The Surveillance State aims to profile every human in the United States. This profile will include a psych eval.

The eval, plus psychological tests will be mandatory for all government employees, including public school and college teachers, counselors, and wall-to-wall bureaucrats.

The objective? To qualify those people to judge the rest of us.

In other words, they will be the Normals, and we will be viewed as the Freaks.

These new government arbiters will also be selected on the basis of their feeling like put-upon victims.

Given new powers, they will have a field day.

I’m talking about a cultural revolution that turns things inside out and reverses vectors.

It’s already happening, of course, but the intensity is expanding.

Here is the view from the top: install “the underclass” as the officials who will run and police day-to-day society.

Make a list of every real or imagined victim group you can think of. From these groups, the millions of clerks and bureaucrats who operate the levers of intrusive public life will be chosen.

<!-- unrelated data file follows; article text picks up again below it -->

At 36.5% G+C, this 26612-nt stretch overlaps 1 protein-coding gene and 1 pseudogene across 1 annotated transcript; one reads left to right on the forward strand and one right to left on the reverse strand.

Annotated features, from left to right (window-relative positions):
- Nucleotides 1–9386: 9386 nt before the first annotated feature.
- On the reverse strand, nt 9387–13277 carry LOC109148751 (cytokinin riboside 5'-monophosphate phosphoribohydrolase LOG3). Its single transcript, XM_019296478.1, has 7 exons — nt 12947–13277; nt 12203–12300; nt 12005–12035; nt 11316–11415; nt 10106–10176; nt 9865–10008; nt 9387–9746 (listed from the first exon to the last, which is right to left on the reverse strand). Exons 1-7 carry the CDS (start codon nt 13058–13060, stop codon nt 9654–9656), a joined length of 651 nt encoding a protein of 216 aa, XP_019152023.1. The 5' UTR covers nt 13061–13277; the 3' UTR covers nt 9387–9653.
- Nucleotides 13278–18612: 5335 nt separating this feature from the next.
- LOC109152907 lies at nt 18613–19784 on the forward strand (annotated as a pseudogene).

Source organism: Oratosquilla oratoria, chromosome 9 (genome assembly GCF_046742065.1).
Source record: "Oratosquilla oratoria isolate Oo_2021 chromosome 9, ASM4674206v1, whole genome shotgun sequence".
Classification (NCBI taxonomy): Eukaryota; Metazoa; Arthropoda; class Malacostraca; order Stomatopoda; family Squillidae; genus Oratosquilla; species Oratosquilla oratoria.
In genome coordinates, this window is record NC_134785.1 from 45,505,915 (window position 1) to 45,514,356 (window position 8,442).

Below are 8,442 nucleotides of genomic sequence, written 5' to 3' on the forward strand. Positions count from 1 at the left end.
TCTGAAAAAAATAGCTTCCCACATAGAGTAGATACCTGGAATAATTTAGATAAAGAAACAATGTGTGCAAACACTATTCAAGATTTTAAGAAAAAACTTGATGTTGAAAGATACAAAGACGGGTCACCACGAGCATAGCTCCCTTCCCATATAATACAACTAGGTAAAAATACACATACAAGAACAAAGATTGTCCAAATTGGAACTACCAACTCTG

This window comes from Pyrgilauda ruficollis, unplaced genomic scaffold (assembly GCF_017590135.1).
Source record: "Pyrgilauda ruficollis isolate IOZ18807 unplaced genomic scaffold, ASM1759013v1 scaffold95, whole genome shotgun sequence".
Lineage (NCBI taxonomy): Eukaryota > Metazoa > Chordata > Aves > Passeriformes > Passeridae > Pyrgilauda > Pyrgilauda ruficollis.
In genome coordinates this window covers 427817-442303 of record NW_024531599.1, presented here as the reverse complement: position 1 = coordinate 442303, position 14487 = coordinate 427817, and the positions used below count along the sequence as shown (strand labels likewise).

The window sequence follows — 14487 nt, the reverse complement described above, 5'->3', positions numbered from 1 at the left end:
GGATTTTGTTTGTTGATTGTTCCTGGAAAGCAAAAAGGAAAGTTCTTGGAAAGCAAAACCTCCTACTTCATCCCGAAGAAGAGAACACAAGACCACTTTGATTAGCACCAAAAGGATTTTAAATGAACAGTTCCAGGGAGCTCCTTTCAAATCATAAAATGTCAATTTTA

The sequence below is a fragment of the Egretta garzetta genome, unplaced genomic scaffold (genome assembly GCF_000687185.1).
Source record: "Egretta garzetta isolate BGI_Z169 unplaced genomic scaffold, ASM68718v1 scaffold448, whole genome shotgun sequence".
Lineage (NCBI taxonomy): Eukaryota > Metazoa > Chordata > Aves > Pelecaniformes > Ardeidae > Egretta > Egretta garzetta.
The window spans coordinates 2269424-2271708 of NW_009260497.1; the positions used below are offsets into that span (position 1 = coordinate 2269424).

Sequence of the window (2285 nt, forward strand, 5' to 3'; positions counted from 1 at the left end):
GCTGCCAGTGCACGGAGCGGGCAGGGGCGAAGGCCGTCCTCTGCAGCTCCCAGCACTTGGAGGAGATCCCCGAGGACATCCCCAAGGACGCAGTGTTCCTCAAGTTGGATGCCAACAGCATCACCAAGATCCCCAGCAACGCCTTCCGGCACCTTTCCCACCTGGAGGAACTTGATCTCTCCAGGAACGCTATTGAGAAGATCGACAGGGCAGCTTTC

They are the natural allies of big government.

“Never had a chance to wreak revenge on the people who are holding you down? Come see us for an interview. We may have a position for you. We’ll give you a test, put that together with a profile we’ve already assembled on you, and voila…you could be working in an office tomorrow, collecting a paycheck, receiving benefits, and dropping the hammer on anyone who has an independent or errant thought in his head…”

Big government wants to make more and people poor and dependent, yes. But beyond that, the plan is to “rescue” them and give them power in government jobs.